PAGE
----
Show! Then tell.

Remember Show and Tell from elementary school? You bring in something cool from home, show it to the class and pass it around so everyone can see it, while you continue telling about it. I remember getting so frustrated in second grade when the student at the front held his favorite toy behind his back while he told us all the details rather than showing us. And it’s the same thing many of us struggle with in our communication: we forget to show.  

Whether it’s a quarterly business review, a company town hall meeting, or really anything where we’re trying to influence, we tell, tell, and then tell some more. We lead with data and analysis, and a whole lot of detail.

Here is a simple way to easily side step that and make your ability to influence your audience even stronger. 

Start a sentence with, “For example…”

When you give a concrete example the audience can relate to, it pulls them in and helps your audience see it, feel it, and they get it. It creates a picture in their mind to understand the proof points. So often when I work with executives, they’ll make a claim about their product or solution. I counter that with two words: “Prove it.” It forces them to provide an example of proof and ultimately a wowable point for the audience to say I GET IT.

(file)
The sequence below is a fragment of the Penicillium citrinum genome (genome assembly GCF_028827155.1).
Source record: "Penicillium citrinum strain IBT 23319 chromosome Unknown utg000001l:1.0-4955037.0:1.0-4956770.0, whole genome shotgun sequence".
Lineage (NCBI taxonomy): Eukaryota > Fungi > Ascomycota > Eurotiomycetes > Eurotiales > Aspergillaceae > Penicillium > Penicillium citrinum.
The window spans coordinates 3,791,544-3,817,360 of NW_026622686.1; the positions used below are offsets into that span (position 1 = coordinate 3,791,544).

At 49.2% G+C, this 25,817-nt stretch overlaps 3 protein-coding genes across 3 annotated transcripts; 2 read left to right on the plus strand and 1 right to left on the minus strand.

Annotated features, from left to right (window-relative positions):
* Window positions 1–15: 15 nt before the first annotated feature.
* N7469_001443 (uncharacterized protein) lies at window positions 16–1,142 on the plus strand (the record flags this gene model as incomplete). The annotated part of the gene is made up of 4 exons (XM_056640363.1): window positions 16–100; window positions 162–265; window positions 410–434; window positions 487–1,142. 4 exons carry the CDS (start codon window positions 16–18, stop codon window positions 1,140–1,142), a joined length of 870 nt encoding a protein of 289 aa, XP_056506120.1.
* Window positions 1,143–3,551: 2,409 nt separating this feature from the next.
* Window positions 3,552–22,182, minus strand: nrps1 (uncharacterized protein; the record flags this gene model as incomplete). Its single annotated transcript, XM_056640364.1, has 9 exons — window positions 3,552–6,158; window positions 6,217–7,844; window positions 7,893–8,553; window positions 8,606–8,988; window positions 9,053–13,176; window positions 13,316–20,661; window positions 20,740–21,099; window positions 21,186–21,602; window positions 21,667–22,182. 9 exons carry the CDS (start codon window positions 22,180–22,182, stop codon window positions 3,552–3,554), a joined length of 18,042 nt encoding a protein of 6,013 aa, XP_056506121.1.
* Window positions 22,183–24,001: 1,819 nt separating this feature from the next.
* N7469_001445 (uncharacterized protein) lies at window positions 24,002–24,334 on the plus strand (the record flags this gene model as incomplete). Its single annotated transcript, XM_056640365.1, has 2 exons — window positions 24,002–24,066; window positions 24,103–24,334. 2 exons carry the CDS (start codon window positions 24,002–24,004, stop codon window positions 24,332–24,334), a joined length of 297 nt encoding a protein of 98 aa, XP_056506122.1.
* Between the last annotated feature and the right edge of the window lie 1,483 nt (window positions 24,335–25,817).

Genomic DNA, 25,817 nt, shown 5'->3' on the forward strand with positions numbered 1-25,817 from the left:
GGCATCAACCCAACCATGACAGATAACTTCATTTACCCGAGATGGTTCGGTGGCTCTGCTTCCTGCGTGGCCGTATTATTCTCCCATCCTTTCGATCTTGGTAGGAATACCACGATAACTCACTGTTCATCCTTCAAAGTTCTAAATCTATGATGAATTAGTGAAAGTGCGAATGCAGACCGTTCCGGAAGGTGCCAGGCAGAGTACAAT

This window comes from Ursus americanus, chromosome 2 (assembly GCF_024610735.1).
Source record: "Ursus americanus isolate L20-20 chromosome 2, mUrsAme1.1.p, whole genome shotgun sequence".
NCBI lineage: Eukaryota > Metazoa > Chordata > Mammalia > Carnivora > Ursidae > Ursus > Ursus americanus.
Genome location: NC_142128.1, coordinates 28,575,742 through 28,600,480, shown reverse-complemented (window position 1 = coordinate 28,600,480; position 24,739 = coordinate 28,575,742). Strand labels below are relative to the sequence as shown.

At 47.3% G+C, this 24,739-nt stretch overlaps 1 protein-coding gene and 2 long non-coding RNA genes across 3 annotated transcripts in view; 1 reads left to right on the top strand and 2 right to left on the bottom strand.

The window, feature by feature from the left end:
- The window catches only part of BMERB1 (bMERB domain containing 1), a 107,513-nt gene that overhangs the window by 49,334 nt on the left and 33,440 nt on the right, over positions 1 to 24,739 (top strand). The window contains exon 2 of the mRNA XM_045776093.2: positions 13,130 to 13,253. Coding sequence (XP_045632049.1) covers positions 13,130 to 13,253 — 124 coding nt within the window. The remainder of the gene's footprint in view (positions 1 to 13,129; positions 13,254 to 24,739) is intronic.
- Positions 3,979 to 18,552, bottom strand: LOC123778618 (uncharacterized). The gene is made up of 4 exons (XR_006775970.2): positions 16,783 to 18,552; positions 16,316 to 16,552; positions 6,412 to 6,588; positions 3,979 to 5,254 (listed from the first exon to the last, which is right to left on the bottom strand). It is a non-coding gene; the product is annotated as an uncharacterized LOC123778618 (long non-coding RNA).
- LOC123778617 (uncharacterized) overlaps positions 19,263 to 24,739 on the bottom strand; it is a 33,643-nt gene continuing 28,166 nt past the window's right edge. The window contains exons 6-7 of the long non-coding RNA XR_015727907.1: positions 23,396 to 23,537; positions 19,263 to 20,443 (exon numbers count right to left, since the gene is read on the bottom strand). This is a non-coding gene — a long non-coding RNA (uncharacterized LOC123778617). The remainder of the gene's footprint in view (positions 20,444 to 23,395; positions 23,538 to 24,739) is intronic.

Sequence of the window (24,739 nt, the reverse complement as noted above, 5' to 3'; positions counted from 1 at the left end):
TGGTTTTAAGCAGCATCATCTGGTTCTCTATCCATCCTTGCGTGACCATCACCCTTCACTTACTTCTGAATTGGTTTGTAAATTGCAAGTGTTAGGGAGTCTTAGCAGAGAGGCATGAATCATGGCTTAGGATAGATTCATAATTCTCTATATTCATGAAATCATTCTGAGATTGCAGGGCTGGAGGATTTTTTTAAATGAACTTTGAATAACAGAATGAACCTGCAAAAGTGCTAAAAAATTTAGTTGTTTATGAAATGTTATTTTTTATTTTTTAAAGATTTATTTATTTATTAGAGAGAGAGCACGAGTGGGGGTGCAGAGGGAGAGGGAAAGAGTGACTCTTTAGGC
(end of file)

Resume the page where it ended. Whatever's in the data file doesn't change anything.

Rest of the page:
Here’s an important note: I’m not saying “Don’t tell.” Show, then tell. Any data point or analysis will benefit from a concrete example. If we stay in the weeds of endless data points and details, our audience won’t understand what we’re trying to convey. Start with a concrete example, and then back it up with your data points. We love to use SHARPs, which make the point come alive and create an emotional connection to your audience. Make it a wowable moment, where you yourself can’t believe the impact or difference it made. That will make you an even better storyteller.

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